Microsoft Joins Apple in Calling for Strong Privacy Legislation
In an interview this week at the World Economic Forum Annual Meeting in Davos, Switzerland, Microsoft CEO Satya Nadella praised the EU’s GDPR and called it a “fantastic start on really treating privacy as a human right.”
He went on to say, “In fact I will hope that the world over, we all converge on a common standard. One of the things we do not want to do is fragment the world and increase transaction costs, because ultimately it’s going to be born in our economic figures. I hope we all come together, the United States and Europe first, and China. All the three regions will have to come together and set a global standard.”
The implication is that GDPR should be used as a blueprint for worldwide user privacy protections. But is this realistic? The U.S. is already considering a federal privacy law — but most people suspect a federal law will weaken some existing state laws, such as the California Consumer Protection Act (CCPA) due to come into force next January.
The latest proposal, the ADD Act, put forward by Sen Marco Rubio, is already weaker than GDPR in the exemptions it makes. In fact, Rubio’s proposal highlights the huge cultural difference between the U.S. and Europe: Europe believes that business must not impede legitimate personal privacy while the U.S. believes that personal privacy must not impede legitimate business.
But difficulties between Europe and the U.S. will be nothing compared to aligning China with western views on personal privacy. China’s culture, and not just in modern times, has always been focused on the state and the collective rather than the individual. China is also pursuing a policy of economic parity — if not supremacy — with the west. It is difficult to see China not using international laws to protect its own companies against the western giants.
In fact, suspicion of protectionism is even a possibility between the EU and the U.S. It has been suggested that if Europe imposes a series of multi-billion-dollar fines against the U.S. tech giants, it could be seen as protectionism in favor of newer and smaller European companies.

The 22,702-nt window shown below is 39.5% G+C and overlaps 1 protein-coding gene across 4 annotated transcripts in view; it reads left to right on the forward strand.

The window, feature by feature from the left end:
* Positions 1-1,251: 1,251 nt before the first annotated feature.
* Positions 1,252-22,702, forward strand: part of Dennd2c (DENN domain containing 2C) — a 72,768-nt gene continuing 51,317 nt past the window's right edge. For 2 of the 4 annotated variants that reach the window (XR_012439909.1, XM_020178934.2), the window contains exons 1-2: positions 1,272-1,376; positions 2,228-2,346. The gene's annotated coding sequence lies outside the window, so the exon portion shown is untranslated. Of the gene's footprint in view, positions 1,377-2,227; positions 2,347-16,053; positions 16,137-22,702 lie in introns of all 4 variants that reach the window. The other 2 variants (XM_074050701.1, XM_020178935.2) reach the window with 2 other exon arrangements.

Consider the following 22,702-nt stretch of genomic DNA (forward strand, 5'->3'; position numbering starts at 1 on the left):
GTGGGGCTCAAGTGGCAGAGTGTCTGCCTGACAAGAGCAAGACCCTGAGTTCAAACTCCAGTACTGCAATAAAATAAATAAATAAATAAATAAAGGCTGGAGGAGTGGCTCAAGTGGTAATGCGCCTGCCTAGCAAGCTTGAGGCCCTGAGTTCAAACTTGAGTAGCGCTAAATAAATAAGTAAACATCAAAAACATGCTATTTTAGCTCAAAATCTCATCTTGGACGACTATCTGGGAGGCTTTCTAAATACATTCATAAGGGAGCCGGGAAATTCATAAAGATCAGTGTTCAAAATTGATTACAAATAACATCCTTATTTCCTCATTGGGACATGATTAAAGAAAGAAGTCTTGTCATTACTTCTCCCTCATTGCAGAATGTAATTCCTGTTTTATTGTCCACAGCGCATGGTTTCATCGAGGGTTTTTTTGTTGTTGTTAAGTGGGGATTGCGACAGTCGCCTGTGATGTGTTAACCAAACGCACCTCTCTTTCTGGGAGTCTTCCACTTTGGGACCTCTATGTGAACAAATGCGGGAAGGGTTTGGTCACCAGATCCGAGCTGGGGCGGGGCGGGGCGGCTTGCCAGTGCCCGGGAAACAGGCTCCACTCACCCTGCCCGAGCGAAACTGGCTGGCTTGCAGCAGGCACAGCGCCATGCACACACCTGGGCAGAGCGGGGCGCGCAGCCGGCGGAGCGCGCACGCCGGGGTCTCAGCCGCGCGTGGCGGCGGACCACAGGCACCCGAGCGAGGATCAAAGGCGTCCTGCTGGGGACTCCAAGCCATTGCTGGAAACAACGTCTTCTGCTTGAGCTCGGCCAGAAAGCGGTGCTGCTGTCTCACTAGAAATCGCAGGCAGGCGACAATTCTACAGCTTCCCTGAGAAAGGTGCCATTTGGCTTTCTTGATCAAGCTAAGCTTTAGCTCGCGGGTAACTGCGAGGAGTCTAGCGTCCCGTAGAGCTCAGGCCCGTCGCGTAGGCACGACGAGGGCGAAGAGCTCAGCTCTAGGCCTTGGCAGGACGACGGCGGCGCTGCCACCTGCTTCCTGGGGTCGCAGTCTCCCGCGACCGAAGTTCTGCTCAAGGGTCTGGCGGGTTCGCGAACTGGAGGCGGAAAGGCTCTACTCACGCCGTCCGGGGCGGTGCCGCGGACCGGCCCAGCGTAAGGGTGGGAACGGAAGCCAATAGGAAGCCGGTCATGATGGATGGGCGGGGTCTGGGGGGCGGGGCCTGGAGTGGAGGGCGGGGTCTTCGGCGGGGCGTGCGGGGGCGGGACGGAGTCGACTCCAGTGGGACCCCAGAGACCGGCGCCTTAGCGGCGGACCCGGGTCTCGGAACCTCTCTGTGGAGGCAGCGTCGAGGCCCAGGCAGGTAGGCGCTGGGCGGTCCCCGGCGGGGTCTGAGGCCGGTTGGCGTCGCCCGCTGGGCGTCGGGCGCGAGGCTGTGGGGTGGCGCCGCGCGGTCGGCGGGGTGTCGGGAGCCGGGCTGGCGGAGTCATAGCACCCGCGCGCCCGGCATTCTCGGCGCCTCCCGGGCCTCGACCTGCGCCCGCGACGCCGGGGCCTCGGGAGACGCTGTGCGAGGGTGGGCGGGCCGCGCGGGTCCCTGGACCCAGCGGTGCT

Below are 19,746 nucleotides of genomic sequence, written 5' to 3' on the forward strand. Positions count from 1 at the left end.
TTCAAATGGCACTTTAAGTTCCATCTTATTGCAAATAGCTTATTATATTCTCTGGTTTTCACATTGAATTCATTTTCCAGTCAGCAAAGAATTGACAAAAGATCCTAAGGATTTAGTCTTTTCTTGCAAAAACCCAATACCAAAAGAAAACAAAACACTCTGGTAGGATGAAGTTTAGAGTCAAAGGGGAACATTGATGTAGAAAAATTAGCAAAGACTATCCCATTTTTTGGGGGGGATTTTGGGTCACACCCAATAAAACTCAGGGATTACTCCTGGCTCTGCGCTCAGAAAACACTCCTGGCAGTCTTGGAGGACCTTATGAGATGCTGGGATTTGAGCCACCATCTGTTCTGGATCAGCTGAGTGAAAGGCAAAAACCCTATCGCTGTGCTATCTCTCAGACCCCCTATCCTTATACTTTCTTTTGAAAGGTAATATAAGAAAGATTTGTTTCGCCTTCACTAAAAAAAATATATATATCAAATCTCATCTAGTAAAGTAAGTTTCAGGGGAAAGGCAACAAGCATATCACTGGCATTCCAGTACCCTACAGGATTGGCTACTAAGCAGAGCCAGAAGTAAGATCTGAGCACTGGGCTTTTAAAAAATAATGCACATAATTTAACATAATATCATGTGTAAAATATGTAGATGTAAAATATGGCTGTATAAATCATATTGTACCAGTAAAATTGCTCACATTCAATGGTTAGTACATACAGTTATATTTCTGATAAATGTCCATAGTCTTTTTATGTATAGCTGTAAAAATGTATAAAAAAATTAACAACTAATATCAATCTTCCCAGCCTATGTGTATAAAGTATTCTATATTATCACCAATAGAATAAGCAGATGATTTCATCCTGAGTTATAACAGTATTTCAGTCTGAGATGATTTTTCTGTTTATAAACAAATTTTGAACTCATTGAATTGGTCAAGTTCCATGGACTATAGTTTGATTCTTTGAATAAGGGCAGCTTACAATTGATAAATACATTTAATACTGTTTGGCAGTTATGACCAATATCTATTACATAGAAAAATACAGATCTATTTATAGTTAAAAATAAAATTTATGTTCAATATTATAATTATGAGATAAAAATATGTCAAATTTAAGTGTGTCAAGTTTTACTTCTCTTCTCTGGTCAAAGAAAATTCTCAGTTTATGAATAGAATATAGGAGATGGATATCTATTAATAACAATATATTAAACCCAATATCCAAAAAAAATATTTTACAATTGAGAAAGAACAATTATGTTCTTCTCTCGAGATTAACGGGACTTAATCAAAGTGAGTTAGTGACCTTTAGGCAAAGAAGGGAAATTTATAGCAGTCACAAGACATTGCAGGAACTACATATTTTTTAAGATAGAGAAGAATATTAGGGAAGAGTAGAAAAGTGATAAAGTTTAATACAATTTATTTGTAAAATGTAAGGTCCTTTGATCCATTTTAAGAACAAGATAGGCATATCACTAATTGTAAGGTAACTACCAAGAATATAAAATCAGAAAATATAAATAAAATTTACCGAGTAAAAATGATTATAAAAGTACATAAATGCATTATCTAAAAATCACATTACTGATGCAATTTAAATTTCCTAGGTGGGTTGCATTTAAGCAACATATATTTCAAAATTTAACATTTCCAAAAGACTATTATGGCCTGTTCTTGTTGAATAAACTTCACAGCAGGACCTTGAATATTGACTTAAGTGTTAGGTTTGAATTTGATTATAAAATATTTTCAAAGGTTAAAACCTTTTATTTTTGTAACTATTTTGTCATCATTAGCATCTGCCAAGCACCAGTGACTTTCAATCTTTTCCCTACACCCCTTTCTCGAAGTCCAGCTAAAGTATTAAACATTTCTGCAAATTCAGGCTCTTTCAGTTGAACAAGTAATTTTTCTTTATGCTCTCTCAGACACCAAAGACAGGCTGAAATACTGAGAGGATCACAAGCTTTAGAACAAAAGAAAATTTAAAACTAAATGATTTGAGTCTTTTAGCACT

It is difficult to see how a single overarching legislation could satisfy the divergent cultural views of the U.S., Europe and China. But the Nadella interview was an interview at Davos — and Davos has been described as a ‘mix of pomp and platitude’. Microsoft has never been afraid of making public appeals that have public but not government support. Its call for international norms of cyber behavior overseen by a panel of independent international experts has gained zero traction.
More recently, Brad Smith called for a Cyber Geneva Convention that would involve worldwide governmental cyber weapon disarmament. Both the U.S. and UK governments have made it clear that they retain, and will continue to retain, selected zero-day vulnerabilities for operational use. This call for an international privacy law may well go the same way as Microsoft’s norms and Geneva convention — a good idea with public support ignored by government.
But there is another point worth making. Microsoft is not alone among the U.S. tech giants calling for strict privacy rules. In an opinion piece in Time this week, Apple CEO Tim Cook did similar. While he did not name ‘GDPR’, he described something with a similar effect. He called for the minimization of data collection; the right for users to know what is collected; the right for users to access, correct or delete collected data; and the right to have that data securely protected. To this he added the right to track the movement of personal data through data brokers. All of this is covered by GDPR.
Apple has, for several months now, been attempting to differentiate itself from its competitors via a strong stance on personal privacy. Has Microsoft decided to do similar? It is, after all, noticeable that the two giants who gain at least most of their income from selling products rather than data are supportive of personal privacy. The two giants that depend upon selling data rather than products (Google and Facebook) have not taken a similar stance.
Related: State vs. Federal Privacy Laws: The Battle for Consumer Data Protection
Related: U.S. Unveils First Step Toward New Online Privacy Rules
Related: Intel Asks for Comments on Draft Federal Privacy Law